The Yankees were saddled with a ton of position player injuries last year, including Mark Teixeira’s wrist, Curtis Granderson’s forearm (and hand), and Derek Jeter’s ankle. The result was far too much playing time for guys like Lyle Overbay, Vernon Wells, and Eduardo Nunez. The offense stunk. It was a lot worst than it was in 2014.
This past season, pitching injuries were the problem. Ivan Nova (Tommy John surgery) and Michael Pineda (shoulder) each made four starts in April before landing on the disabled list for several months. CC Sabathia’s knee gave out on him in May. Then, right before the All-Star break, Masahiro Tanaka suffered a partially torn elbow ligament that essentially ended his season. Four-fifths of the team’s Opening Day rotation was on the disabled list by early-July.
That should have been the end of the line for the Yankees, but Brian Cashman & Co. did an excellent job cobbling together a pitching staff in the second half, a pitching staff that kept the Yankees close enough to the second wildcard spot to keep everyone interested. Brandon McCarthy and Chris Capuano were brought in on low-cost deals, and another quality rotation piece came from the (gasp!) farm system.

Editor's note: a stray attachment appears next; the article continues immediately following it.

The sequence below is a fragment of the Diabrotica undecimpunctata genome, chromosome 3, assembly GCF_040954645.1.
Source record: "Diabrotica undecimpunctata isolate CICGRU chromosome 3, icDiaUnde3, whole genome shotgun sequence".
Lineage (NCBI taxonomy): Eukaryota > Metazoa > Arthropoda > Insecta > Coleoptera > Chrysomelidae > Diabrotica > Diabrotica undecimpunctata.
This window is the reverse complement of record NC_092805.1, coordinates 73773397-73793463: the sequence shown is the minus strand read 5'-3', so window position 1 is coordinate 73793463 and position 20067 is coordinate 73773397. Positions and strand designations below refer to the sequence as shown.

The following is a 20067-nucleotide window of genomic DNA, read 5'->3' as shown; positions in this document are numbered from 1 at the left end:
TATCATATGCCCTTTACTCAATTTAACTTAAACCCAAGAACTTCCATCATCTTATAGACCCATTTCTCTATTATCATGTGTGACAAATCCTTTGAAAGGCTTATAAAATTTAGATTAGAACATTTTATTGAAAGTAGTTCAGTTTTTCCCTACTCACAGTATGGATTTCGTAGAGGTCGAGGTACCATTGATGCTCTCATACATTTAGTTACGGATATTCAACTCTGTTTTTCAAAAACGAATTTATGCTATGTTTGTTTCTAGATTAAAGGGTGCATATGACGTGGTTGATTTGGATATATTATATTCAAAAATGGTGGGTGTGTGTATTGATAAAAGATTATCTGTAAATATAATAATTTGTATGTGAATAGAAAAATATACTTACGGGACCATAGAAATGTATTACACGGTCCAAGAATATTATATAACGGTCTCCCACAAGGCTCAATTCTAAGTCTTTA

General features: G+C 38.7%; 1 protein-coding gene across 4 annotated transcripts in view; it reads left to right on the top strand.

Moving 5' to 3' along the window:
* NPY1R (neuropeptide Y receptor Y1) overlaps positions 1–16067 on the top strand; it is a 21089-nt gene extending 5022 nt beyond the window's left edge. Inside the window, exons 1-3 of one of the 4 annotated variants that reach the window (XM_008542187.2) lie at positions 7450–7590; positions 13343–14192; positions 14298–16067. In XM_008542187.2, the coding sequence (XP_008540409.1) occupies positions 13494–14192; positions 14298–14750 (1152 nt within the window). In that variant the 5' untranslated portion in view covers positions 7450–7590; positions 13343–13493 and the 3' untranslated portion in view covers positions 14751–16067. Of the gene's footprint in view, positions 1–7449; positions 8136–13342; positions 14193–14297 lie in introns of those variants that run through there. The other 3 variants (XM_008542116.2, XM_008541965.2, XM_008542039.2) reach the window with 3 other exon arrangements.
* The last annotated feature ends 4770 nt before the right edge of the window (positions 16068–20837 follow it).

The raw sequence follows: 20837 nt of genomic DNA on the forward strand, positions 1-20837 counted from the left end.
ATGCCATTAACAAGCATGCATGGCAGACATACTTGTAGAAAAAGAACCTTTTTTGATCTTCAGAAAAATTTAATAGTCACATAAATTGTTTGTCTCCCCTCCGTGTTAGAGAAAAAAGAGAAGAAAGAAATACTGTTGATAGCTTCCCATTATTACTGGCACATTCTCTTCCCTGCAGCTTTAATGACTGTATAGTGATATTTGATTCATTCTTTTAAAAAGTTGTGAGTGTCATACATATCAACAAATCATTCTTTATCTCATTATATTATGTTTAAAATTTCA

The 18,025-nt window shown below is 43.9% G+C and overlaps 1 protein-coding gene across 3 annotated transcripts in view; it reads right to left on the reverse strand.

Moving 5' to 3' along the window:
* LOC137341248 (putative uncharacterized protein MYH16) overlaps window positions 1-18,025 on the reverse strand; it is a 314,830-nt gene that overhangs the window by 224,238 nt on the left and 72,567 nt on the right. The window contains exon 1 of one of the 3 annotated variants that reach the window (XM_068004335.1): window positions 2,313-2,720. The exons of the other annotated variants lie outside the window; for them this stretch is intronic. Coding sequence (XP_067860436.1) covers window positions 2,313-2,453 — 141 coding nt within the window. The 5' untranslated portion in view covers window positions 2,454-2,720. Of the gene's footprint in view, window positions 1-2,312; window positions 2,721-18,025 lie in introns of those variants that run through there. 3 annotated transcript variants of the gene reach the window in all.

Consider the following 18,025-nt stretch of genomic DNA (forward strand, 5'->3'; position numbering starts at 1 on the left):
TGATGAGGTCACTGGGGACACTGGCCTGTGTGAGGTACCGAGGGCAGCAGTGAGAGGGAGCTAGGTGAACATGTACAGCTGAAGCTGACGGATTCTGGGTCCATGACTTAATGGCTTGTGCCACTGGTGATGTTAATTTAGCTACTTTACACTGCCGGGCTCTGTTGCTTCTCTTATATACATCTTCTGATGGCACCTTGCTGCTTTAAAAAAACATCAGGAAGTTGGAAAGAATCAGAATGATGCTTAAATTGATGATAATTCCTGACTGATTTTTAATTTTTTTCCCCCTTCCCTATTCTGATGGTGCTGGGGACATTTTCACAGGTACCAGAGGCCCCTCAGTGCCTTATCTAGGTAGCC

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With Pineda, Tanaka, and the now-healthy Manny Banuelos hogging the pitching spotlight in Spring Training, right-hander Shane Greene was able to fly under the radar despite pitching well in camp. He struck out ten, walked one, and got eleven ground ball outs against just two in the air in 7.2 innings of relief work. Yeah, it was Spring Training, but guys like Greene need to have strong Spring Trainings to open eyes. I remember one outing against the Phillies in particular, in which he was breaking off nasty sinking fastballs like this one: